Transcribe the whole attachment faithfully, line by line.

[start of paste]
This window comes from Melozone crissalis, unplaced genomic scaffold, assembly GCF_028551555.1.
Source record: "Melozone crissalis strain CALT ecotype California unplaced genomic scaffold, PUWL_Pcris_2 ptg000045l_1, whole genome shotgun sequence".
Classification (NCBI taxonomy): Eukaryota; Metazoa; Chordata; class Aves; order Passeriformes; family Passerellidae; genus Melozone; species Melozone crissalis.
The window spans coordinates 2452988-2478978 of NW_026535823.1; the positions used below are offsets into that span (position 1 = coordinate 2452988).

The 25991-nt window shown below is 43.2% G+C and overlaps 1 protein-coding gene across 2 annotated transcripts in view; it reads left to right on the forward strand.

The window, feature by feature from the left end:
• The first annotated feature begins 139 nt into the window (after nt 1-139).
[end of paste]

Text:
This window comes from Melozone crissalis, unplaced genomic scaffold, assembly GCF_028551555.1.
Source record: "Melozone crissalis strain CALT ecotype California unplaced genomic scaffold, PUWL_Pcris_2 ptg000045l_1, whole genome shotgun sequence".
Classification (NCBI taxonomy): Eukaryota; Metazoa; Chordata; class Aves; order Passeriformes; family Passerellidae; genus Melozone; species Melozone crissalis.
The window spans coordinates 2452988-2478978 of NW_026535823.1; the positions used below are offsets into that span (position 1 = coordinate 2452988).

The 25991-nt window shown below is 43.2% G+C and overlaps 1 protein-coding gene across 2 annotated transcripts in view; it reads left to right on the forward strand.

The window, feature by feature from the left end:
• The first annotated feature begins 139 nt into the window (after nt 1-139).